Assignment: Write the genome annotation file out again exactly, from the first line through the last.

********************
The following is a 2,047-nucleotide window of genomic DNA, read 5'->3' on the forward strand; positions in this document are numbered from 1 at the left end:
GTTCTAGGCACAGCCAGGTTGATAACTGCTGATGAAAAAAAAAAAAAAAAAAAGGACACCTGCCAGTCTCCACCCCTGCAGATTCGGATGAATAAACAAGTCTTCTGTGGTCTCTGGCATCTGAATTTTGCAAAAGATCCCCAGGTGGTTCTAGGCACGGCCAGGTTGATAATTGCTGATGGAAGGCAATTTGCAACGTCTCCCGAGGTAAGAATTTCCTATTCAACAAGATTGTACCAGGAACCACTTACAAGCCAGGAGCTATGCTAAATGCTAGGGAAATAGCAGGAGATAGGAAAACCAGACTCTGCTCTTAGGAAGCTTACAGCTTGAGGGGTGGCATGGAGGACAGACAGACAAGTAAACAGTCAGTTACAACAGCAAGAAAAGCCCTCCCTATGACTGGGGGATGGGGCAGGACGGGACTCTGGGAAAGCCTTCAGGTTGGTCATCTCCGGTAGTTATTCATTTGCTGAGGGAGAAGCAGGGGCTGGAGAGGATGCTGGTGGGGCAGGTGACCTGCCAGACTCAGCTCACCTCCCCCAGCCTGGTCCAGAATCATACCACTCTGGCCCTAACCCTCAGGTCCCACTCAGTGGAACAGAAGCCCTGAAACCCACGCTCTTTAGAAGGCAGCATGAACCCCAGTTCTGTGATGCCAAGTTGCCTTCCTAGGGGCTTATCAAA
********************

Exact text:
The following is a 2,047-nucleotide window of genomic DNA, read 5'->3' on the forward strand; positions in this document are numbered from 1 at the left end:
GTTCTAGGCACAGCCAGGTTGATAACTGCTGATGAAAAAAAAAAAAAAAAAAAGGACACCTGCCAGTCTCCACCCCTGCAGATTCGGATGAATAAACAAGTCTTCTGTGGTCTCTGGCATCTGAATTTTGCAAAAGATCCCCAGGTGGTTCTAGGCACGGCCAGGTTGATAATTGCTGATGGAAGGCAATTTGCAACGTCTCCCGAGGTAAGAATTTCCTATTCAACAAGATTGTACCAGGAACCACTTACAAGCCAGGAGCTATGCTAAATGCTAGGGAAATAGCAGGAGATAGGAAAACCAGACTCTGCTCTTAGGAAGCTTACAGCTTGAGGGGTGGCATGGAGGACAGACAGACAAGTAAACAGTCAGTTACAACAGCAAGAAAAGCCCTCCCTATGACTGGGGGATGGGGCAGGACGGGACTCTGGGAAAGCCTTCAGGTTGGTCATCTCCGGTAGTTATTCATTTGCTGAGGGAGAAGCAGGGGCTGGAGAGGATGCTGGTGGGGCAGGTGACCTGCCAGACTCAGCTCACCTCCCCCAGCCTGGTCCAGAATCATACCACTCTGGCCCTAACCCTCAGGTCCCACTCAGTGGAACAGAAGCCCTGAAACCCACGCTCTTTAGAAGGCAGCATGAACCCCAGTTCTGTGATGCCAAGTTGCCTTCCTAGGGGCTTATCAAA